Algorithms and OOD (CSC 207 2014S) : Labs
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Related Courses: [CSC 152 2006S (Rebelsky)] [CSC 207 2013F (Rebelsky)] [CSC 207 2013S (Walker)] [CSC 207 2011S (Weinman)]
Misc: [SamR] [Glimmer Labs] [CS@Grinnell] [Grinnell] [Issue Tracker (Course)] [Issue Tracker (Textbook)]
Summary: In this laboratory, you will explore the wonder of heaps.
Fork and clone the repository at https://github.com/Grinnell-CSC207/heaps.
Import the repository into Eclipse.
Scan through the code so that you understand what methods are available and what approaches are used. Make notes on areas that are likely to be problematic.
The file HeapExpt.java
contains a few simple experiments
with heaps. Pick one or two of those experiments, run the experiments,
and check that the heaps created seem to be correct.
As you may recall, the in-place heap sort algorithm has two phases. First, it turns the array into a heap. Then, it repeatedly swaps the largest remaining element to the appropriate place in the array.
Sketch invariants for each phase of heap sort.
The file HeapSorter.java
contains a stub implementation
of heap sort. Finish that implementation. You can check whether it
works using HeapSorterTest.java
.
Although we initially described the “swap up” algorithm
recursively, Heap.java
has an iterative
implementation. Rewrite swapUp
to use
recursion.
We've both described and implemented the “swap down”
algorithm recursively. However, as you know, many people prefer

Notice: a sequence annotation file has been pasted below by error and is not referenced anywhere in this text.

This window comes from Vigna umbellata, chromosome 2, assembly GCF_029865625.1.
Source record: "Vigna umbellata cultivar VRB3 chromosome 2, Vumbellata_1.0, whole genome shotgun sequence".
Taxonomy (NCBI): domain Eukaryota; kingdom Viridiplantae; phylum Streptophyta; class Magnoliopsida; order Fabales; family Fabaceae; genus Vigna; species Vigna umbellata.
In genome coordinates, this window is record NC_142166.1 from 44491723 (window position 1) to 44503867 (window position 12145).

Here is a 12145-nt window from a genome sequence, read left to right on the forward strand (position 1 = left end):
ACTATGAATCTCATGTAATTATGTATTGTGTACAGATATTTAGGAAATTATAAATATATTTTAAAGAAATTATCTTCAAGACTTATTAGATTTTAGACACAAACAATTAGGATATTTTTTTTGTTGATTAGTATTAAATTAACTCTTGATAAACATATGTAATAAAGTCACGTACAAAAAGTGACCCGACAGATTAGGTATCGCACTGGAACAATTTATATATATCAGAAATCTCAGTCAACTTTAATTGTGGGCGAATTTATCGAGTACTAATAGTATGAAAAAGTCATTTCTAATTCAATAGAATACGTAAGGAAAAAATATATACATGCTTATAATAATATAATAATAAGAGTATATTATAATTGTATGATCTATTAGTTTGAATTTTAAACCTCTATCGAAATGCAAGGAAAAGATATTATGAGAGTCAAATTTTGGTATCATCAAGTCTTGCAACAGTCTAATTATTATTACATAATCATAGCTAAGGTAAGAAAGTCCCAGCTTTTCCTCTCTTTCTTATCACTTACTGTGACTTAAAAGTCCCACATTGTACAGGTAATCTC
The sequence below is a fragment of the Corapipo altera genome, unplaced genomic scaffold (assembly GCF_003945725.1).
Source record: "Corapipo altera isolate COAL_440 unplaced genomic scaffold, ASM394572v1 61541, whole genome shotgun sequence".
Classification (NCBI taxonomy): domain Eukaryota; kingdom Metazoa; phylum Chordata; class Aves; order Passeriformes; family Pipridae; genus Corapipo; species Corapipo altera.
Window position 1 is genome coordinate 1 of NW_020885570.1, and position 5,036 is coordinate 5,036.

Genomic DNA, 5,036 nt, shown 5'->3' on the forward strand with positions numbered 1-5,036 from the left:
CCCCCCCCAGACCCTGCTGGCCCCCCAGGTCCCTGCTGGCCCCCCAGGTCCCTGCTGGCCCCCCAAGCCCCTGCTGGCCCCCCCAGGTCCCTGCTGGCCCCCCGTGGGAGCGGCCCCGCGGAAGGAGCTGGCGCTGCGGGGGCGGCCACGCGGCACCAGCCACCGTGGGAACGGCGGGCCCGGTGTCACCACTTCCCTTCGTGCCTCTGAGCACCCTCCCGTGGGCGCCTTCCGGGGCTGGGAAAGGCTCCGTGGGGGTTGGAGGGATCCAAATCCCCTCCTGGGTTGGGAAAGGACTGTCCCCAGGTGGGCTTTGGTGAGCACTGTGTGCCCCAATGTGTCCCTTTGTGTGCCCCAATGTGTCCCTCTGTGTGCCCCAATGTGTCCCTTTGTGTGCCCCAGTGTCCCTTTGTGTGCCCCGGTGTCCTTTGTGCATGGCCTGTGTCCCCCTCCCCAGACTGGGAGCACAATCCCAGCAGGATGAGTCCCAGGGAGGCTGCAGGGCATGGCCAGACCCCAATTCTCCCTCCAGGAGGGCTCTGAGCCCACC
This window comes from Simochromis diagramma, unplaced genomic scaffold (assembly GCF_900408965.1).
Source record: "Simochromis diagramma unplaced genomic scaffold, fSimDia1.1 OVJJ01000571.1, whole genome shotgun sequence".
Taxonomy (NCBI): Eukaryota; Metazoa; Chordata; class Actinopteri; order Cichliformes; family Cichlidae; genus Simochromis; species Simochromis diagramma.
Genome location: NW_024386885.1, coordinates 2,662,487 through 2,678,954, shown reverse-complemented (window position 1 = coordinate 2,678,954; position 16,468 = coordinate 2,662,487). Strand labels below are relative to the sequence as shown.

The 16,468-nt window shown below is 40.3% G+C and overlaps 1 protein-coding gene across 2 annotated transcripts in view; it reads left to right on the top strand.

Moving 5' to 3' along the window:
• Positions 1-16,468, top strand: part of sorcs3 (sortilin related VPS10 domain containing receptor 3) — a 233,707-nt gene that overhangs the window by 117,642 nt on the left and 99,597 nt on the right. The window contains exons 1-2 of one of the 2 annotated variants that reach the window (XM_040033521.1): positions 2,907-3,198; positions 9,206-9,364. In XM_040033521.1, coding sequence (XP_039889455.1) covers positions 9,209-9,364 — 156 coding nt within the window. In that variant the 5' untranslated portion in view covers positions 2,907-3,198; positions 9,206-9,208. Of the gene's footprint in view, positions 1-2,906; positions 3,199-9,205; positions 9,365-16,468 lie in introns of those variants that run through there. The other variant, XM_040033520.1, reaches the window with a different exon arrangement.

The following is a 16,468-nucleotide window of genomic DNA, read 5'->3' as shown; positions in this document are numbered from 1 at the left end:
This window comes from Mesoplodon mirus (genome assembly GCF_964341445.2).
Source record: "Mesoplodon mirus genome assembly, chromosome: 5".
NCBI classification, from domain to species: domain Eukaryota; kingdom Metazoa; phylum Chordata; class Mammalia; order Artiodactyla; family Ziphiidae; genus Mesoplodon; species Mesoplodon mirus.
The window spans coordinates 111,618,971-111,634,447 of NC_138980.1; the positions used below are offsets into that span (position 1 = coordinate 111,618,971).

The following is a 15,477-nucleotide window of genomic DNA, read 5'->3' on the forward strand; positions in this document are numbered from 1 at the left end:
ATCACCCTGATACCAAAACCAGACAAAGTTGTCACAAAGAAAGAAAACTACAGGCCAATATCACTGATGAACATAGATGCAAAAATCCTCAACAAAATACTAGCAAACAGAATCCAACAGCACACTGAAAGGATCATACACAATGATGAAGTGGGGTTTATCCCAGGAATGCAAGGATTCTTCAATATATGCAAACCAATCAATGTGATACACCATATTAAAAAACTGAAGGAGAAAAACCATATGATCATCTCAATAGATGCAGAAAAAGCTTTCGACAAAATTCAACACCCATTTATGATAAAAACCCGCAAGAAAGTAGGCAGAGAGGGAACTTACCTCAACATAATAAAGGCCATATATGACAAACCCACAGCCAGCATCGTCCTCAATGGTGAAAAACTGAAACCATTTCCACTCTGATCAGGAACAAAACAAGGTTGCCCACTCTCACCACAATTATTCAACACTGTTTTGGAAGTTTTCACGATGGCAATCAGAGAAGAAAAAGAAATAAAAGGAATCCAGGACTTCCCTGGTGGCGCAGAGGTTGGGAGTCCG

iteration to recursion. Rewrite swapDown
to use iteration. You may not use break
to escape from
your loop. However, you may use a sentinel.
If you find that you have extra time, try any of the following problems.
Write a predicate that checks if an array is in heap order. Your predicate should have a signature something like.
public static <T> boolean isHeap(T[] values, Comparator<T> order) { .... } // isHeap
Add an iterator to the Heap
class. You may iterate the
values in any order you find easy. (You are likely to find it
easiest to iterate the values from left to right in the array.)
You need only implement the next
and
hasNext
methods.
Implement the remove
method for the iterator
from the previous problem.
Implement an iterator that returns the values in order from largest to smallest. (Note: I know of no easy way to approach this problem.)
Primary: [Front Door] [Schedule] - [Academic Honesty] [Disabilities] [Email] - [FAQ] [Teaching & Learning] [Grading] [Rubric] - [Calendar]
Current: [Assignment] [EBoard] [Lab] [Outline] [Reading]
Sections: [Assignments] [EBoards] [Examples] [Handouts] [Labs] [Outlines] [Partners] [Readings]
Reference: [Java 7 API] [Java Code Conventions] [GNU Code Conventions]
Related Courses: [CSC 152 2006S (Rebelsky)] [CSC 207 2013F (Rebelsky)] [CSC 207 2013S (Walker)] [CSC 207 2011S (Weinman)]
Misc: [SamR] [Glimmer Labs] [CS@Grinnell] [Grinnell] [Issue Tracker (Course)] [Issue Tracker (Textbook)]
Copyright (c) 2013-14 Samuel A. Rebelsky.
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